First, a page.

We’re out looking for the companies, but some of them find us on our website, social media, or just word of mouth.

This Isn't Just a Job; It's a Lifestyle

Question 9: How are you personally involved in the special needs community besides Achieve?

I have a special needs daughter, Rachel, who’s twenty-three. I’ve been involved on the board at her center for about ten years now. Every year we do a big family retreat; this year it’s going to be in Dallas. 

I volunteer at a lot of churches and I have a special needs dentistry, so I’ve been involved for a while. 

Then there is staff that serves on the DART committee. A lot of our guys are also in the Special Olympics. They still are as adults, and they can bring their medals in. They play volleyball, they bowl and all that good stuff. We also do a 5K Dash for Dignity and one-mile walks. About forty of our Achievers come and walk with their families.

Question 10: Is there anything else that you would like for us to know?

I think that we work with an amazing group of adults. They just need the opportunity to thrive and show what they can do. They’re fun to work with.

Probably the best job ever!

I come in every day and they give me high-fives and say “Hey, Mr. Allen!” They love to come to work. Some of them have been on the bus for an hour, but they’re still glad to be here, and they look forward to being a part of the community.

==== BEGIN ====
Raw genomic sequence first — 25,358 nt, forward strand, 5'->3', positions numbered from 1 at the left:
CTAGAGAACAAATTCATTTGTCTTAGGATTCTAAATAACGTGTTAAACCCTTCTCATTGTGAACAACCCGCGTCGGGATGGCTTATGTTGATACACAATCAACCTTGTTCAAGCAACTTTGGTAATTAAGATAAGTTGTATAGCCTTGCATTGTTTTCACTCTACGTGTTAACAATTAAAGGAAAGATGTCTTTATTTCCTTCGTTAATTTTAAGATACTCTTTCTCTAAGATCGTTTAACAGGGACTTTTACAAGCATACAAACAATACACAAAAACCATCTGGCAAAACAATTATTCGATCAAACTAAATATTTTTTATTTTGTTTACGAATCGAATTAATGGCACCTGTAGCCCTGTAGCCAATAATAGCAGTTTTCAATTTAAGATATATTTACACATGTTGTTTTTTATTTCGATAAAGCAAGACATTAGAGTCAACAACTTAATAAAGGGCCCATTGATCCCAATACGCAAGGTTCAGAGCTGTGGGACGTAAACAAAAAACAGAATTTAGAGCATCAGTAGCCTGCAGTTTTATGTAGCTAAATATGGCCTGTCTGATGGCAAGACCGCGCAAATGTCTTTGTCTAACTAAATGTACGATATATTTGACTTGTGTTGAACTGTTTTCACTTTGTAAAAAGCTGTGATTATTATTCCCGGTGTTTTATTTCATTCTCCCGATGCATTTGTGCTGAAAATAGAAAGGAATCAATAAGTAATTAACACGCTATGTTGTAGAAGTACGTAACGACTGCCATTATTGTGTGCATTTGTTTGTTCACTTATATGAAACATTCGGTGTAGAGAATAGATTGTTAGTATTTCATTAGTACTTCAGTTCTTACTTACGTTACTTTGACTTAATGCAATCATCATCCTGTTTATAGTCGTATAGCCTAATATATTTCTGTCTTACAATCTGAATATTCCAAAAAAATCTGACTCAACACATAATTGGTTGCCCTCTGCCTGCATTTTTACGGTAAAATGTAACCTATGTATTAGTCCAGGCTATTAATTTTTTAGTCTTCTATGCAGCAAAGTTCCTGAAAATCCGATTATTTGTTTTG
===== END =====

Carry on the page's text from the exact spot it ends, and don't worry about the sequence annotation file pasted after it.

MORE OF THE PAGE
Organizations Like Achieve are a Huge Help to Their Communities

Achieve is one of the biggest organizations like this in town. It’s a shrinking model. There are about four of us in the Metroplex and we network regularly.

We were talking about challenges earlier. One of the challenges is that the piece rate has been attacked. Some groups don’t like that. So we’ve been trying to keep that going because not every one of these guys can work in the competitive market.

This gives the Achiever a reason to get out of bed and make some money. It helps them build self-esteem. It helps them feel good.

We hope you enjoyed this as much as we did. To learn more about Achieve DFW, visit their website www.achievedfw.org.What questions do you wish we’d asked? Post a comment below!

Help Adults with Special Needs

If you have a child or ward who is interested in doing art and exploring their own individual identity, enroll them now in Achievement Center of Texas. We offer a day habilitation program for adults with special needs.

Click the button below to begin the application process.

Support Nonprofits that Help Adults with Special Needs

It wouldn't be possible to do all that we do for adults with special needs if it weren't for donations from people like you who care.

To donate to Achieve DFW, click this link.

To donate to Achievement Center of Texas, click the button below.

Employment Opportunities for Adults with Special Needs: An Interview with the Director of Achieve DFW